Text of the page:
Title: GLASS HAND
Genre: YA Contemporary Retelling
Word Count: WIP
Cyra Berque wants two things in life: a date with Rochan and a chance to show the world that a girl with one hand can fence in the Olympics. To make enough money to train at that level, Cyra teaches classes and tutors whenever she can. When her coach informs her that he has taught her everything he can, he sets her up with another coach, but the new coach costs more money. Feeling her dreams slipping out of reach, Cyra agrees to tutor a ballerina with a rich father and a D minus in English. He’ll pay Cyra three times her usual rate if she can get his precious daughter to a passing grade. The ballerina only has eyes for Rochan, and she has promised Cyra to turn her D into an F if Cyra doesn’t help her win the heart of the boy.
Cyra has no intention of giving up either dream.
GLASS HAND, a work in progress, is a YA contemporary retelling of Cyrano de Bergerac with the gender roles reversed. I fenced in college, giving me insight into the sport of sword play. The first page is pasted below.
I pushed into the hallway traffic and wished classes could just be over. They took up too much time, and I wanted to get back to practice. The racquet ball flexed between my fingers, cracks opening across the blue material. I’d need another in a month or so.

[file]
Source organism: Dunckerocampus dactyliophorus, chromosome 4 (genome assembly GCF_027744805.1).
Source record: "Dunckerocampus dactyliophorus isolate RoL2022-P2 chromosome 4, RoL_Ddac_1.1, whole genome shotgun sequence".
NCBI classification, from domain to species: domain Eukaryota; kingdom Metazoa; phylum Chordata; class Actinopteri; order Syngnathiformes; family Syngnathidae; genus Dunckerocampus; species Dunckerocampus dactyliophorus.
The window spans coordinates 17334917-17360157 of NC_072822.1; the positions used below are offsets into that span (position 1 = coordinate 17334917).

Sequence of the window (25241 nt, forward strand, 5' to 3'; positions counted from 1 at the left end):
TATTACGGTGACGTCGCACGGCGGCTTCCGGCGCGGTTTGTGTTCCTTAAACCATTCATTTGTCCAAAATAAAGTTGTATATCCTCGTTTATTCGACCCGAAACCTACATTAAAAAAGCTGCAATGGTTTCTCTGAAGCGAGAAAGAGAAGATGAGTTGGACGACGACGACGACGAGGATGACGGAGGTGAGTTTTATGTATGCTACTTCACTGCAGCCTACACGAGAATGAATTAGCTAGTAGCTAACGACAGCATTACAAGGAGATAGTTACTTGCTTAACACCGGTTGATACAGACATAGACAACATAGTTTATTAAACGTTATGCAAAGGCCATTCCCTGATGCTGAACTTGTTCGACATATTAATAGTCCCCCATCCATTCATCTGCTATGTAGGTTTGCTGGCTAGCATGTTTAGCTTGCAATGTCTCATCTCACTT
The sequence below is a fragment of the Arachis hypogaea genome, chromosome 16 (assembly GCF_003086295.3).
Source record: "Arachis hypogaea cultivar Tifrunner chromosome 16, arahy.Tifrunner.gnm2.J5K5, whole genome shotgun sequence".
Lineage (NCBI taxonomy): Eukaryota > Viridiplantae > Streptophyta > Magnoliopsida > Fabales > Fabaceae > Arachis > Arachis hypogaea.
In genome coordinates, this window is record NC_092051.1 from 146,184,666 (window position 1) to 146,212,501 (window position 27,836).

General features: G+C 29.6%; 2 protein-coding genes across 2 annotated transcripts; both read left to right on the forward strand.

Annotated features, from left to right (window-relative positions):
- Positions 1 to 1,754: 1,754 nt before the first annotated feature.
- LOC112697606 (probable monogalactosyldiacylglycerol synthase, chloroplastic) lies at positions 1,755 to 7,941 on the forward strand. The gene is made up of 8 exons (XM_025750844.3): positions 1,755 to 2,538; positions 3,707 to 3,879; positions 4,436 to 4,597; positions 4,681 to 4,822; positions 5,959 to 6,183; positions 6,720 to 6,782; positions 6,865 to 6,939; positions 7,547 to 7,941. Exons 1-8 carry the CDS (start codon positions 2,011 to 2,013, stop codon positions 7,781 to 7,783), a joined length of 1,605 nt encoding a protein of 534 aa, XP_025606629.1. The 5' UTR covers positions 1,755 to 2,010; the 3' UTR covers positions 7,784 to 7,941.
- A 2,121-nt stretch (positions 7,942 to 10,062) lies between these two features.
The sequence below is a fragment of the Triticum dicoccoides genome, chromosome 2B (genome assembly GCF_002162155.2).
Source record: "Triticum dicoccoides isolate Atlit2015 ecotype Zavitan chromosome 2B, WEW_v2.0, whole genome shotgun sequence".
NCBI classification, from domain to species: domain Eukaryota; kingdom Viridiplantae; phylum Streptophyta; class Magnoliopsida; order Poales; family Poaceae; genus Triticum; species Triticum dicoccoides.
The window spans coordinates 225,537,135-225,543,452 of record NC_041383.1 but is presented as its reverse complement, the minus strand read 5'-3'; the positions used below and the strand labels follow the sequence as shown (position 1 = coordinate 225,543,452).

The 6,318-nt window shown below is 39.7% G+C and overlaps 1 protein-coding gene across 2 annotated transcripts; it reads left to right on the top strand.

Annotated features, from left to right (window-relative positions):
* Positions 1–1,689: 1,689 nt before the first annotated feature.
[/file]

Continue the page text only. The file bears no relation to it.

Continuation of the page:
“Louis Vuitton is where it’s at,” Sara Davies told one of her toadies as she passed. Her eye caught mine, and she stopped.
“Oh, hi Sara.” I pretended to be pleasant and put the ball behind my back. She liked to tease me about my training tecniques.
Sara looked down her perfect nose at me. “Cyra,” she said, raising an eyebrow as if she’d just found a slug in her point shoes. Her toadies twittered. Half of them would be gone by Winter Ball. The Freshman year was tough on ballerinas.
I fenced in the salle just beneath the ballet studio. Their teacher yelled in a Russian accent about how they had to lose weight to keep from having breasts. In ballet, everything had to be perfect: exquisite body, dripping with talent, stage presence, hard work, form, everything. One thing out of place could ruin it all—too much curve of the hip or a lazy extension and someone was relegated to the wings.
“My, that’s a low cut shirt.” It wasn’t, but her eyes snapped to mine. For a ballerina, there was nothing worse than being well endowed.
Her eyes narrowed. “I can wear what I like, when I like, but some of us should think of spandex as a privilege, not a right.”